• Last modified 984 days ago (Aug. 10, 2016)


Another Day in the Country

What makes a good book good?

© Another Day in the Country

I don’t want a book yanking my chain.

I started reading one the other evening about a war reporter captured by some evil group. Here is this news guy with a hood over his head who decides to yank it off, while handcuffed, and make a break for the woods.

I was with him, running down a path, jumping over small creeks, hurdling rocks with the enemy chasing him. Then I turned the page.

This jerk had circled back to help his friend escape. After all this running and being chased? You’ve got to be kidding. Then there was lots of dialogue as to whether the friend would attempt to break away and come with him. I was getting weary with this, and I then discovered that this whole chase sequence was part of a training exercise.

I slammed the covers on the book.

“What?” I grumbled, (I was reading in bed), “All of this is a training exercise? No wonder they were discussing ad nauseum about whether or not to flee.”

Bang! The book hit the floor.

“Don’t mess with me,” I said to the author as I flipped out the light.

I was skeptical about that book, but I gave it another try before it went into the reject pile that was headed back to the library. It got me thinking about what constitutes a good book, for me.

I love to get book recommendations from friends, but sometimes I’m stumped as to why they might like a particular book. My friend Phyl loves Jo Nesbo’s books, for instance, and I’ve tried but they leave me cold.

But I gave one of his books to my daughter, just because there is a character in the book named Dagfinnr, and she says she enjoys his books, checking more out at the library.

A good book invites you on a journey. Sometimes it’s a whimsical stroll, a gentle ride. Sometimes it is gripping and you cannot put the book down. Some authors take you into another world and it takes a bit to get your grounding when you surface back into reality. Those are my favorite armchair guides!

In fact, books become my buddies, not just at home but especially when I’m on a trip.

I picked up a book this summer at the airport.

“Wow, these books are getting more and more expensive,” I grumbled to myself, only to discover that this bookstore has a return policy. You can read the book on your flight and return the book when you come back through the airport, so long as the book cover is in place and you have your receipt. You get half the amount refunded and they then re-sell the book, I guess. Not a bad idea. We’ll see,

Have you seen the ad on public television talking about audio books? You see someone sunbathing on the beach or jogging down the street while action takes place all around them: Civil War soldiers charging through underbrush, explosions in the air, or beautiful gardens appearing on the beach and lovers walking arm in arm, all from your imagination kicking in while you listen to a book on tape. I love that advertisement, and I love audio books, but they have a tendency to put me to sleep. There’s something so comforting about having someone read to you!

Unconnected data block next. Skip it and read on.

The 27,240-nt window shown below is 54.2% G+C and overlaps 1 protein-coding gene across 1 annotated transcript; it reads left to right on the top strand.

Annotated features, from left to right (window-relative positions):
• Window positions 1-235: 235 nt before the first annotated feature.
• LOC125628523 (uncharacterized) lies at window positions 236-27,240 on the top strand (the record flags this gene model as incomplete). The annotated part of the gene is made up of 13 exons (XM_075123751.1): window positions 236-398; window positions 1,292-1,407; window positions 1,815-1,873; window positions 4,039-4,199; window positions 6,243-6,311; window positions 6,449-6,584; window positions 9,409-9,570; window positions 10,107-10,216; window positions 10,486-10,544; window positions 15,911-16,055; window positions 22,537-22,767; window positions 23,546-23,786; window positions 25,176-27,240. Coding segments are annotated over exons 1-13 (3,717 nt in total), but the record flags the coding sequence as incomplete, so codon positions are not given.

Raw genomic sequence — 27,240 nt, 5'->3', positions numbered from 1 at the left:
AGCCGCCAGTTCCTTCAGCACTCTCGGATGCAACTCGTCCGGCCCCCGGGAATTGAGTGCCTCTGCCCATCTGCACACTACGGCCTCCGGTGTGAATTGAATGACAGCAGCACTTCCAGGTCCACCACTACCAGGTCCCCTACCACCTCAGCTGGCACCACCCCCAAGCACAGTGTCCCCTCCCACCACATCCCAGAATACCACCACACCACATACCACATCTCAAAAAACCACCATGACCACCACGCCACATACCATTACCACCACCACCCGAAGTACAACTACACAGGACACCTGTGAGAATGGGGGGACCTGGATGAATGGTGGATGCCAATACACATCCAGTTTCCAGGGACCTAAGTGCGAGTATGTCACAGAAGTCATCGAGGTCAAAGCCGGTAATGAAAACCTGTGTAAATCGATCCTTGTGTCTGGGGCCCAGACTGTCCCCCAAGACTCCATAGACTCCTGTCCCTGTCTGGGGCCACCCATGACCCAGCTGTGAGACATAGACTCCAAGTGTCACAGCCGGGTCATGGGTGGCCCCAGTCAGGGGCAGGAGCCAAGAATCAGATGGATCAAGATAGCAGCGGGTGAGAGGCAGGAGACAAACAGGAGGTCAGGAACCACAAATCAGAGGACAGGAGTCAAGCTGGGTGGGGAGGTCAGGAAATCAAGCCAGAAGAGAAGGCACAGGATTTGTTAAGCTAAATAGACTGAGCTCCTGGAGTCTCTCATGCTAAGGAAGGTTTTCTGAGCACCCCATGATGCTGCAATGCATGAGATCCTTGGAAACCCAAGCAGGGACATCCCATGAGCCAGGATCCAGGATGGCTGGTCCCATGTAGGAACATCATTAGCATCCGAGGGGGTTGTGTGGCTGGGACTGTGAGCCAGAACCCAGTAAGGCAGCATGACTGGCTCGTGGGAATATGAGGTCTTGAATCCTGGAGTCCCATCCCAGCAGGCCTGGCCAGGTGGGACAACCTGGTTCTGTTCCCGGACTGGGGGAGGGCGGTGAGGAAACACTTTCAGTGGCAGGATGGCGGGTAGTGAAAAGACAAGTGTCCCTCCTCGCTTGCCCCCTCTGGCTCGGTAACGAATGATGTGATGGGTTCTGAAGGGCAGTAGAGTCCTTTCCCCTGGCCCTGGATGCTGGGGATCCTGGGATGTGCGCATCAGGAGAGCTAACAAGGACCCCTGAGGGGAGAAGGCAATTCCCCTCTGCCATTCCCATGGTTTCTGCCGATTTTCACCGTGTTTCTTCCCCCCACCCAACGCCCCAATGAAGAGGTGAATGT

I keep track of the books I read in a little blank book. If a book is really good, I put four stars up in the corner of the page, sometimes even five.

But what I really want from a good book is something quotable in its pages. I always try to record some memorable sentence in any book I read, and sometimes I’m left empty-handed. I’ve come to the end of the book and there are no scraps of paper between pages marking something to remember. Sometimes that is OK if the book is really intriguing and fast-paced; however, often I’m disappointed to come to the end of so many pages, so much time spent together, and find nothing worth recording except the author and the title.

The book I bought in the airport, “The Nest” by Cynthia Sweeney, is a good enough book about money and a family’s reaction to a promised legacy, but there were no quotes.

My little yearly book that holds the record of books I’ve read is worth reading on its own when the pages are filled. Sometimes when I need inspiration, I go back and read my reaction to the authors. Sometimes it brings tears to my eyes as I re-read a poignant passage that touched my heart; sometimes I laugh right out loud at the contents of the page.

A good book, like a good movie, gives you something to think about after you’ve put it down, on another day in the country.

Last modified Aug. 10, 2016